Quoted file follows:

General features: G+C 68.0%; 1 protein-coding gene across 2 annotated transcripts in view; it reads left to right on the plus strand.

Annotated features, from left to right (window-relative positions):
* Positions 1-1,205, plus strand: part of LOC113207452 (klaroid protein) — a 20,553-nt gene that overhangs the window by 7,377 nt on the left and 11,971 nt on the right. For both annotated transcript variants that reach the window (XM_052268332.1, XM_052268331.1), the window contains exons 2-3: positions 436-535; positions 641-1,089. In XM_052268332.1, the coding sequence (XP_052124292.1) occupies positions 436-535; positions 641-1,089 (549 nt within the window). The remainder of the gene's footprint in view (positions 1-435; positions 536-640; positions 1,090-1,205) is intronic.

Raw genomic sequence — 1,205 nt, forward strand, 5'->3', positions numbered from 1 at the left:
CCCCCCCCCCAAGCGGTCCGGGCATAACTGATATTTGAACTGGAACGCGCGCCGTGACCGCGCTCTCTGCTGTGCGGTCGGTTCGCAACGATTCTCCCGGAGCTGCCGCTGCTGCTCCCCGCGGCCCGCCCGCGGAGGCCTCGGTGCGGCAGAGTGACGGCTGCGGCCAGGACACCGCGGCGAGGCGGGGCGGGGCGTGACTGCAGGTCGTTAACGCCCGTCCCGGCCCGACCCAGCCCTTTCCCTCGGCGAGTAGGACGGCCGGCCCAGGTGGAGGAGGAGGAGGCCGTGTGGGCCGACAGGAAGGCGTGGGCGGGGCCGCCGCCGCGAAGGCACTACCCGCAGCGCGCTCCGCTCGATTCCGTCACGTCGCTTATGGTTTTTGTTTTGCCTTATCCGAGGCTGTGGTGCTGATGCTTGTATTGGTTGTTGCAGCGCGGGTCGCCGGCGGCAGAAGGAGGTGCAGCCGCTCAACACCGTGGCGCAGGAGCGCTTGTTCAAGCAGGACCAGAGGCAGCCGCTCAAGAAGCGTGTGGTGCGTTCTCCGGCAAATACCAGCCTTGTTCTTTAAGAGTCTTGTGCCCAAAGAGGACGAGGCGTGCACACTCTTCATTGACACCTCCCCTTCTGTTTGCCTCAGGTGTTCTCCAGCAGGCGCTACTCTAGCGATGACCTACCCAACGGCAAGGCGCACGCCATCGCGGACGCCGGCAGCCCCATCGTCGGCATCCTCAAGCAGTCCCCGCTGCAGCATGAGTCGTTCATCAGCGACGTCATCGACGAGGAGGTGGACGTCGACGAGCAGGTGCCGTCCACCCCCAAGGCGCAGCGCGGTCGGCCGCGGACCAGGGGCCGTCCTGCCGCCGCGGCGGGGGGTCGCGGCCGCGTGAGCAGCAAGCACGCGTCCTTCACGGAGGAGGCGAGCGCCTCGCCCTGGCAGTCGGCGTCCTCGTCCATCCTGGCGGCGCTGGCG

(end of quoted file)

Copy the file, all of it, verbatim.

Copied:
General features: G+C 68.0%; 1 protein-coding gene across 2 annotated transcripts in view; it reads left to right on the plus strand.

Annotated features, from left to right (window-relative positions):
* Positions 1-1,205, plus strand: part of LOC113207452 (klaroid protein) — a 20,553-nt gene that overhangs the window by 7,377 nt on the left and 11,971 nt on the right. For both annotated transcript variants that reach the window (XM_052268332.1, XM_052268331.1), the window contains exons 2-3: positions 436-535; positions 641-1,089. In XM_052268332.1, the coding sequence (XP_052124292.1) occupies positions 436-535; positions 641-1,089 (549 nt within the window). The remainder of the gene's footprint in view (positions 1-435; positions 536-640; positions 1,090-1,205) is intronic.

Raw genomic sequence — 1,205 nt, forward strand, 5'->3', positions numbered from 1 at the left:
CCCCCCCCCCAAGCGGTCCGGGCATAACTGATATTTGAACTGGAACGCGCGCCGTGACCGCGCTCTCTGCTGTGCGGTCGGTTCGCAACGATTCTCCCGGAGCTGCCGCTGCTGCTCCCCGCGGCCCGCCCGCGGAGGCCTCGGTGCGGCAGAGTGACGGCTGCGGCCAGGACACCGCGGCGAGGCGGGGCGGGGCGTGACTGCAGGTCGTTAACGCCCGTCCCGGCCCGACCCAGCCCTTTCCCTCGGCGAGTAGGACGGCCGGCCCAGGTGGAGGAGGAGGAGGCCGTGTGGGCCGACAGGAAGGCGTGGGCGGGGCCGCCGCCGCGAAGGCACTACCCGCAGCGCGCTCCGCTCGATTCCGTCACGTCGCTTATGGTTTTTGTTTTGCCTTATCCGAGGCTGTGGTGCTGATGCTTGTATTGGTTGTTGCAGCGCGGGTCGCCGGCGGCAGAAGGAGGTGCAGCCGCTCAACACCGTGGCGCAGGAGCGCTTGTTCAAGCAGGACCAGAGGCAGCCGCTCAAGAAGCGTGTGGTGCGTTCTCCGGCAAATACCAGCCTTGTTCTTTAAGAGTCTTGTGCCCAAAGAGGACGAGGCGTGCACACTCTTCATTGACACCTCCCCTTCTGTTTGCCTCAGGTGTTCTCCAGCAGGCGCTACTCTAGCGATGACCTACCCAACGGCAAGGCGCACGCCATCGCGGACGCCGGCAGCCCCATCGTCGGCATCCTCAAGCAGTCCCCGCTGCAGCATGAGTCGTTCATCAGCGACGTCATCGACGAGGAGGTGGACGTCGACGAGCAGGTGCCGTCCACCCCCAAGGCGCAGCGCGGTCGGCCGCGGACCAGGGGCCGTCCTGCCGCCGCGGCGGGGGGTCGCGGCCGCGTGAGCAGCAAGCACGCGTCCTTCACGGAGGAGGCGAGCGCCTCGCCCTGGCAGTCGGCGTCCTCGTCCATCCTGGCGGCGCTGGCG